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Listing 4
NewDisableUser.vbs
Dim oUser, oShareSvc, sServer, sUser, sUserDomain Dim oArg, sSwitch, sValue ‘ Check command-line switches. For Each oArg In WScript.Arguments sSwitch = LCase(Left(oArg,3)) sValue = Right(oArg,Len(oArg)-3) Select Case sSwitch Case “-s:” sServer = sValue Case “-u:” sUser = sValue Case “-d:” sUserDomain = sValue End Select Next ‘ Prompt for missing values. Do While sServer = “” sServer = InputBox(“Server name for user share?”) Loop Do While sUser = “” sUser = InputBox(“User name?”) Loop Do While sUserDomain = “” sUserDomain = InputBox(“User’s domain name?”) Loop ‘ Get a reference to the Server service and user account. Set oShareSvc = GetObject(“WinNT://” & sServer & _ “/LanManServer”) Set oUser = GetObject(“WinNT://” & sUserDomain _ & “/” & sUser & “,user”) ‘ Disable the home directory share (assumes ‘ the share name is the same as the user’s name). oShareSvc.Delete “fileshare”, sUser ‘ Disable the user account. oUser.Put “UserFlags”, oUser.UserFlags Or 2 oUser.SetInfo WScript.Echo “Complete.”

A

25

Chapter 5

Adding Users in Bulk
By Don Jones
Administrators encounter this scenario all the time: You show up on Monday morning, and the human resources (HR) department has a dozen new user accounts for you to set up. This setup doesn’t include just accounts, either, but the new users’ home directories, dial-in permissions, and more. Instead of spending the morning checking on your Microsoft Exchange Server or catching up on the latest news on the Web, you’re stuck entering new-user information from a spreadsheet. Scripting to the rescue! This type of task is not only well suited to scripting-based automation, it’s also a great way to demonstrate several different scripting capabilities. Let me show you a script that can automate the task of adding new users to your Windows NT 4.0 domain.

Getting Started
For this example, let’s assume you’re working with an NT domain called Corporate that has a PDC called NT4PDC. You must set up a basic infrastructure to let your script work. First, create a Microsoft Excel spreadsheet such as the one that Figure 1 shows. The spreadsheet should include information for each user that you’re adding to the domain. In this example, I’ve included columns for the user’s ID, full name, description, and home directory Universal Naming Convention (UNC) path, a column for a comma-separated list of user groups to which the user should belong, and a column for indicating whether the user needs to have dial-in permissions. You can distribute your spreadsheet to HR department personnel and ask them to use it when they submit new-user requests. (Notice that the list of user groups doesn’t include the Domain Users group because, by default, all users belong to Domain Users.) Next, create a System ODBC Data Source Name (DSN) that points to the spreadsheet, as Figure 2 shows. (I recommend that you create a System DSN rather than a User DSN. Otherwise, if another user logs on to the same machine to run the script, the script will fail.) The DSN points only to the spreadsheet’s location, so you can save new spreadsheets to the same location and the DSN will find them. In this example, I’ve created a DSN called Excel that uses the Excel ODBC driver to point to my spreadsheet. If your computer doesn’t have an Excel driver, you must install the latest version of Microsoft Data Access Components (MDAC), which you can download from http://www.microsoft.com/data. Finally, make sure that Windows Script Host (WSH) and Active Directory Service Interfaces (ADSI) are available on the computer on which you’ll run the script. (Both are present on Windows 2000 Professional, Win2K Server, Win2K Advanced Server, and Win2K Datacenter Server computers.) Note that you must install ADSI even if you’re going to be working with an NT domain. If you want to set up these components on an NT workstation, you must install WSH from the Microsoft Windows NT 4.0 Option Pack and ADSI from the Microsoft Platform software development kit (SDK), which is available from http://www.microsoft.com/msdownload/ platformsdk/sdkupdate.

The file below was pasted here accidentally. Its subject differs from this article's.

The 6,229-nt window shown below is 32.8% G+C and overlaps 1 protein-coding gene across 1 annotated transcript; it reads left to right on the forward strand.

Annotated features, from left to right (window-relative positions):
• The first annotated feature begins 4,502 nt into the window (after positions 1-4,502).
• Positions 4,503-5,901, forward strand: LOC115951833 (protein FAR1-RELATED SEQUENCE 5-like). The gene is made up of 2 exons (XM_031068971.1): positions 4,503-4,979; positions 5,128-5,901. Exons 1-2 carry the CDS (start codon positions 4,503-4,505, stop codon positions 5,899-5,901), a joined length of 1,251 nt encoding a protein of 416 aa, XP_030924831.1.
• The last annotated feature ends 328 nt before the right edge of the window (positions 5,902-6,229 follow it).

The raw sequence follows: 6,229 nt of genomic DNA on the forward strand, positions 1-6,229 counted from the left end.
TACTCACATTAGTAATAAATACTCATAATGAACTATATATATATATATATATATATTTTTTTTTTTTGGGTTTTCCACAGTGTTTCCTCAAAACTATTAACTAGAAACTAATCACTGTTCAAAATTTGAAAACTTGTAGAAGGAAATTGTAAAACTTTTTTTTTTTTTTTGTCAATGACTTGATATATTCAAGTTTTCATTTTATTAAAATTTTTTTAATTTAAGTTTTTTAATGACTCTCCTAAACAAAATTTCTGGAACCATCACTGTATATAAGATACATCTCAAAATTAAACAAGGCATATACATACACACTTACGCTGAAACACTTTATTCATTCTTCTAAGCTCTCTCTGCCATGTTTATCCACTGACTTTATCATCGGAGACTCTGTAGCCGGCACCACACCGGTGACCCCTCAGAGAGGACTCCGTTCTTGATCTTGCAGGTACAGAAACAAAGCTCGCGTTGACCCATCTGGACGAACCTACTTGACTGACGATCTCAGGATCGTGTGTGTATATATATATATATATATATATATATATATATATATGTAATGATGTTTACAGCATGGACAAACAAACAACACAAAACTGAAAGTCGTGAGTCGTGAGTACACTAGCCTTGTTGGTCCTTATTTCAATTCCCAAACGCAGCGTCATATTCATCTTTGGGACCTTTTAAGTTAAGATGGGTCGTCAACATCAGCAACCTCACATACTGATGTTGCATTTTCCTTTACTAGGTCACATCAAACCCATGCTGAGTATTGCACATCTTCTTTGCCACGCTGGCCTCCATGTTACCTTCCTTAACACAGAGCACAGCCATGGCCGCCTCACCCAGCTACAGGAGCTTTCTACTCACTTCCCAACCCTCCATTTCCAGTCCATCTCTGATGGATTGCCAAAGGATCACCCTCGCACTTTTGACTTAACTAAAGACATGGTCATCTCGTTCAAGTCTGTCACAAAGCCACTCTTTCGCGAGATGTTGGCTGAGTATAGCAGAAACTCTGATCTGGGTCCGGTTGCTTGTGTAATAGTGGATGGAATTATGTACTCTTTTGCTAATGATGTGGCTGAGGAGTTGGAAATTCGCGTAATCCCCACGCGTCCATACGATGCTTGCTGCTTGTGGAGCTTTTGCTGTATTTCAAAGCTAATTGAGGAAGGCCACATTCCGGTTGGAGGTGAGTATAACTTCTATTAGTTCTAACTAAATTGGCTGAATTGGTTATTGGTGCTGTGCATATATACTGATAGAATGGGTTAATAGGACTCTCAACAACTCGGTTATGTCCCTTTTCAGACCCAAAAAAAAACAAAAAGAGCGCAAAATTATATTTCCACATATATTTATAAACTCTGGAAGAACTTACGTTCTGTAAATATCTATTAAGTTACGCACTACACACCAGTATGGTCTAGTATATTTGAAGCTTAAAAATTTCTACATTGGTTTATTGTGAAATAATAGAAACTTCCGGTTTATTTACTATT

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Figure 1
Excel spreadsheet for adding users to a domain

Figure 2
Creating a System ODBC DSN that points to a spreadsheet

Chapter 5 Adding Users in Bulk

27

Writing the Script
When all the preliminary pieces are in place, you can get the script ready. Listing 1 shows the complete bulk-users.vbs script. (To download executable code for this chapter, go to http://www.winscriptingsolutions.com/Files/22537/22537.zip.) Because a lot is going on in this script, I’ll describe each section.

Listing 1
Bulk-users.vbs
’ Part 1: Use ADO to open the Excel spreadsheet. Dim oCN Set oCN = CreateObject(“ADODB.Connection”) oCN.Open “Excel” Dim oRS Set oRS = oCN.Execute(“SELECT * FROM [Sheet1$]”) ‘ Part 2: Use ADSI to obtain a reference to the NT domain. Dim oDomain Dim sPDC sPDC = “NT4PDC” Set oDomain = GetObject(“WinNT://” & sPDC) ‘ Part 3: Open an output text file to store users’ initial passwords. Dim oFSO, oTS Set oFSO = CreateObject(“Scripting.FileSystemObject”) Set oTS = oFSO.CreateTextFile(“C:\passwords.txt”,True) ‘ Part 4: For each record in the record set, add the user, set the ‘ correct user properties, and add the user to the appropriate groups. ‘ Create the necessary variables. Dim sUserID, sFullName, sDescription Dim sHomeDir, sGroups, sDialIn Dim sPassword, oUserAcct, oFolder Dim sGroupList, iTemp, oGroup ‘ Define the base path in which to create the home directories. Dim sHomePath, sMsg sHomePath = “\\iridis1\c$\users\” ‘ Go through the record set one row at a time. Do Until oRS.EOF ‘ Get the user information from this row. sUserID = oRS(“UserID”) sFullName = oRS(“FullName”) sDescription = oRS(“Description”) sHomeDir = oRS(“HomeDirectory”) sGroups = oRS(“Groups”) sDialIn = oRS(“DialIn”) ‘ Make up a new password. sPassword = Left(sUserID,2) _ & DatePart(“n”,Time) & DatePart(“y”,Date) _ & DatePart(“s”,Time) ‘ Create the user account. On Error Resume Next Set oUserAcct = oDomain.Create(“user”,sUserID) If Err <> 0 Then sMsg = “An error occurred creating user “ _ & sUserID & vbCrLf & vbCrLf sMsg = sMsg & “The error is: “ _ & Err.Description MsgBox sMsg End If On Error Goto 0